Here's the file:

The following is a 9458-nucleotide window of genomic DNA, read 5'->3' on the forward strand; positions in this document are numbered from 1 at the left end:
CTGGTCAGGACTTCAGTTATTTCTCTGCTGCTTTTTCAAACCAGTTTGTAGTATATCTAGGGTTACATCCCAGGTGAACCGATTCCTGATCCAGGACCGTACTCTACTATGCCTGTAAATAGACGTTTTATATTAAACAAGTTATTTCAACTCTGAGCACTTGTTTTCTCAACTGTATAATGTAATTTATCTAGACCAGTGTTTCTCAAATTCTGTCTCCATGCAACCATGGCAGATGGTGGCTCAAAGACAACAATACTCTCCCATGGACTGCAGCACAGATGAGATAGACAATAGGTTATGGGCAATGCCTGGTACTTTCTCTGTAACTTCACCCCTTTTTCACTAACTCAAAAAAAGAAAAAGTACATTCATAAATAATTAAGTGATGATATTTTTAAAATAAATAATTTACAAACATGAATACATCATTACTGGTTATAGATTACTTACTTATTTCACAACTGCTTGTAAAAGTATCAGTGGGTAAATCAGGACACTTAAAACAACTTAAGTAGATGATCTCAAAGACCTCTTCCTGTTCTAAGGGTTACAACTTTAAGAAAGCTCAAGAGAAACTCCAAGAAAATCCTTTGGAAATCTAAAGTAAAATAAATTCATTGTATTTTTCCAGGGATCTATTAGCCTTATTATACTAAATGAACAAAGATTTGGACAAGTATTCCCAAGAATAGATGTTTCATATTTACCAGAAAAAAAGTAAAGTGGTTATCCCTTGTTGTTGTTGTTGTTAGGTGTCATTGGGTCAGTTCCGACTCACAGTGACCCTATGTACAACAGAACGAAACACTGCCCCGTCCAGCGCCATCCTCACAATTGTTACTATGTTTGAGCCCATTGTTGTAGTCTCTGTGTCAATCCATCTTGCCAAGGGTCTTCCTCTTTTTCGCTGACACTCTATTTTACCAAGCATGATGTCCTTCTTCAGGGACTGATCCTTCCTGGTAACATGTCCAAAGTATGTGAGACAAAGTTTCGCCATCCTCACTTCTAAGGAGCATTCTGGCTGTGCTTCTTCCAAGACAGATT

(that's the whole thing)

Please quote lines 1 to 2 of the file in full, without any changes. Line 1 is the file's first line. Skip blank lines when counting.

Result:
The following is a 9458-nucleotide window of genomic DNA, read 5'->3' on the forward strand; positions in this document are numbered from 1 at the left end:
CTGGTCAGGACTTCAGTTATTTCTCTGCTGCTTTTTCAAACCAGTTTGTAGTATATCTAGGGTTACATCCCAGGTGAACCGATTCCTGATCCAGGACCGTACTCTACTATGCCTGTAAATAGACGTTTTATATTAAACAAGTTATTTCAACTCTGAGCACTTGTTTTCTCAACTGTATAATGTAATTTATCTAGACCAGTGTTTCTCAAATTCTGTCTCCATGCAACCATGGCAGATGGTGGCTCAAAGACAACAATACTCTCCCATGGACTGCAGCACAGATGAGATAGACAATAGGTTATGGGCAATGCCTGGTACTTTCTCTGTAACTTCACCCCTTTTTCACTAACTCAAAAAAAGAAAAAGTACATTCATAAATAATTAAGTGATGATATTTTTAAAATAAATAATTTACAAACATGAATACATCATTACTGGTTATAGATTACTTACTTATTTCACAACTGCTTGTAAAAGTATCAGTGGGTAAATCAGGACACTTAAAACAACTTAAGTAGATGATCTCAAAGACCTCTTCCTGTTCTAAGGGTTACAACTTTAAGAAAGCTCAAGAGAAACTCCAAGAAAATCCTTTGGAAATCTAAAGTAAAATAAATTCATTGTATTTTTCCAGGGATCTATTAGCCTTATTATACTAAATGAACAAAGATTTGGACAAGTATTCCCAAGAATAGATGTTTCATATTTACCAGAAAAAAAGTAAAGTGGTTATCCCTTGTTGTTGTTGTTGTTAGGTGTCATTGGGTCAGTTCCGACTCACAGTGACCCTATGTACAACAGAACGAAACACTGCCCCGTCCAGCGCCATCCTCACAATTGTTACTATGTTTGAGCCCATTGTTGTAGTCTCTGTGTCAATCCATCTTGCCAAGGGTCTTCCTCTTTTTCGCTGACACTCTATTTTACCAAGCATGATGTCCTTCTTCAGGGACTGATCCTTCCTGGTAACATGTCCAAAGTATGTGAGACAAAGTTTCGCCATCCTCACTTCTAAGGAGCATTCTGGCTGTGCTTCTTCCAAGACAGATT